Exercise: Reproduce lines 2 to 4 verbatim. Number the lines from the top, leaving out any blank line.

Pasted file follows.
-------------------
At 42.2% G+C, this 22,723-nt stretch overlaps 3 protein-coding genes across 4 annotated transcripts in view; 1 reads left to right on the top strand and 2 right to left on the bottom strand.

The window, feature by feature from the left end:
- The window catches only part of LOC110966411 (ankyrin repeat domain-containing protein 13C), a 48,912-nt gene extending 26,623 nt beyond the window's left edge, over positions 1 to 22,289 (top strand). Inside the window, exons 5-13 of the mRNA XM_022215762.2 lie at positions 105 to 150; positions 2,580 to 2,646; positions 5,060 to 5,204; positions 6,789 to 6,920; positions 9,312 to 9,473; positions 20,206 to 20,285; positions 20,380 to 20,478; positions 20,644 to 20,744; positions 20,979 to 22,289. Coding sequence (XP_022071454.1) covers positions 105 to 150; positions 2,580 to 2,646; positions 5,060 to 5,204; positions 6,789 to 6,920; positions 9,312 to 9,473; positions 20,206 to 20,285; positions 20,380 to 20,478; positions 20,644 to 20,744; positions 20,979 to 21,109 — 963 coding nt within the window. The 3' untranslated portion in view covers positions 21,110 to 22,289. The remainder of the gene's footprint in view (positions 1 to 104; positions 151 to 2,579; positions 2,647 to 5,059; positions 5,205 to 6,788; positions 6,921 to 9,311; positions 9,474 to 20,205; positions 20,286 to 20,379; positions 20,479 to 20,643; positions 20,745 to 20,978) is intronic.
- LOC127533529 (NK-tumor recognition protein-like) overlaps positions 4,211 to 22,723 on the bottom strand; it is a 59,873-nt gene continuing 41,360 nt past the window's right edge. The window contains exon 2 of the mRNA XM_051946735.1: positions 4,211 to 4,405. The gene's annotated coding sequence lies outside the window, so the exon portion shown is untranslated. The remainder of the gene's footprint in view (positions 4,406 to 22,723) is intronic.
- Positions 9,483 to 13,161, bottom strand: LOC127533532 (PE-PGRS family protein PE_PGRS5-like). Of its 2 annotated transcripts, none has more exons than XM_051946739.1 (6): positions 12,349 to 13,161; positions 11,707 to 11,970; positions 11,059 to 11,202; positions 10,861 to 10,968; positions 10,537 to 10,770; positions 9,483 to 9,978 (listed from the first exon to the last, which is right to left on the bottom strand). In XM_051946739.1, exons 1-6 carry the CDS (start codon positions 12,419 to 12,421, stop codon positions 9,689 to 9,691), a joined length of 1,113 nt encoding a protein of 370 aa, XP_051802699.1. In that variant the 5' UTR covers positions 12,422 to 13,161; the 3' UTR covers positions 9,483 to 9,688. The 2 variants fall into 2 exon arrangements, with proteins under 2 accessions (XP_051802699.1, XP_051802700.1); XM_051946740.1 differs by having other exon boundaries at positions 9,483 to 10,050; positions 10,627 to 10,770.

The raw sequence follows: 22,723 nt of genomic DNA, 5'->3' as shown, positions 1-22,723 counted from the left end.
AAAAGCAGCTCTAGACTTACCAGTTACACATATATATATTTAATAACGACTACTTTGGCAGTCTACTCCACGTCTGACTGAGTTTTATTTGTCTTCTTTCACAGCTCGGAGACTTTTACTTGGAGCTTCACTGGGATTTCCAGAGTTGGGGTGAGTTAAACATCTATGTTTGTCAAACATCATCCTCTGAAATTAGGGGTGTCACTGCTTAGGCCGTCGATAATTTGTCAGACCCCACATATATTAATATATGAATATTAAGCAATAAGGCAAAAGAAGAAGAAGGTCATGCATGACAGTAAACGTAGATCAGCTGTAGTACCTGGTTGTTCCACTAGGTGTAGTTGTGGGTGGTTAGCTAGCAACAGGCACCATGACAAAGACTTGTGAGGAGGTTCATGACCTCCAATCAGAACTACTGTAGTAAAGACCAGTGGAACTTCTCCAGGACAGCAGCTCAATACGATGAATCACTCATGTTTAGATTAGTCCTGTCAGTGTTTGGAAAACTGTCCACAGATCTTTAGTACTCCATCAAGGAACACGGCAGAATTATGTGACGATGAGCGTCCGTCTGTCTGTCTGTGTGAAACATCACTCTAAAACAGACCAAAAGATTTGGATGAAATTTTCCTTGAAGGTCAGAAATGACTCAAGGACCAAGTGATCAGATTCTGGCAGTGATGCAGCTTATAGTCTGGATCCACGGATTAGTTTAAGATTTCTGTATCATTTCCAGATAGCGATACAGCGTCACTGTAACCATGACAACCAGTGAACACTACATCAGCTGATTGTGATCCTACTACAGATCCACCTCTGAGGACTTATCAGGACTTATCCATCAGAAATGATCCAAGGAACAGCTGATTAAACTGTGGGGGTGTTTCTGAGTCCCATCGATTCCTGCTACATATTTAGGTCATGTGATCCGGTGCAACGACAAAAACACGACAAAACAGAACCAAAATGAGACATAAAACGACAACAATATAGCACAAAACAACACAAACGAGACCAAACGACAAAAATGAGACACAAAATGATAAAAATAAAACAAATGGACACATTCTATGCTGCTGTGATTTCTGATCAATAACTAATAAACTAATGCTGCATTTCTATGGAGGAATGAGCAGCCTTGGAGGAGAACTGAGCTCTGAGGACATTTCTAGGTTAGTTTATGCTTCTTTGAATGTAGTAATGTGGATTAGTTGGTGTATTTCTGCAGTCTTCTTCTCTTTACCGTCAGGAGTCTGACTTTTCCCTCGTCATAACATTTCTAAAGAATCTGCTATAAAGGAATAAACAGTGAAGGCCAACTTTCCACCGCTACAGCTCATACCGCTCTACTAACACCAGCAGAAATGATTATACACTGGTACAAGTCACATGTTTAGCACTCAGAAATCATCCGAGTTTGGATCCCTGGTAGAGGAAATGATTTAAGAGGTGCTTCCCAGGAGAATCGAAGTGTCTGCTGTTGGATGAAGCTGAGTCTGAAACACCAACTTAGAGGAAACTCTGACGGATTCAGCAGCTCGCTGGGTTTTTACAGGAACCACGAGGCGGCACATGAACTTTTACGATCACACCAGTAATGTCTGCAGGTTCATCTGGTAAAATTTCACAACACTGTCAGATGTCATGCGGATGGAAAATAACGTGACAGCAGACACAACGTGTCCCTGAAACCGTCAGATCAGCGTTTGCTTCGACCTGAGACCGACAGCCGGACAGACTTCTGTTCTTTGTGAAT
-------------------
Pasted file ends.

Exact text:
The window, feature by feature from the left end:
- The window catches only part of LOC110966411 (ankyrin repeat domain-containing protein 13C), a 48,912-nt gene extending 26,623 nt beyond the window's left edge, over positions 1 to 22,289 (top strand). Inside the window, exons 5-13 of the mRNA XM_022215762.2 lie at positions 105 to 150; positions 2,580 to 2,646; positions 5,060 to 5,204; positions 6,789 to 6,920; positions 9,312 to 9,473; positions 20,206 to 20,285; positions 20,380 to 20,478; positions 20,644 to 20,744; positions 20,979 to 22,289. Coding sequence (XP_022071454.1) covers positions 105 to 150; positions 2,580 to 2,646; positions 5,060 to 5,204; positions 6,789 to 6,920; positions 9,312 to 9,473; positions 20,206 to 20,285; positions 20,380 to 20,478; positions 20,644 to 20,744; positions 20,979 to 21,109 — 963 coding nt within the window. The 3' untranslated portion in view covers positions 21,110 to 22,289. The remainder of the gene's footprint in view (positions 1 to 104; positions 151 to 2,579; positions 2,647 to 5,059; positions 5,205 to 6,788; positions 6,921 to 9,311; positions 9,474 to 20,205; positions 20,286 to 20,379; positions 20,479 to 20,643; positions 20,745 to 20,978) is intronic.
- LOC127533529 (NK-tumor recognition protein-like) overlaps positions 4,211 to 22,723 on the bottom strand; it is a 59,873-nt gene continuing 41,360 nt past the window's right edge. The window contains exon 2 of the mRNA XM_051946735.1: positions 4,211 to 4,405. The gene's annotated coding sequence lies outside the window, so the exon portion shown is untranslated. The remainder of the gene's footprint in view (positions 4,406 to 22,723) is intronic.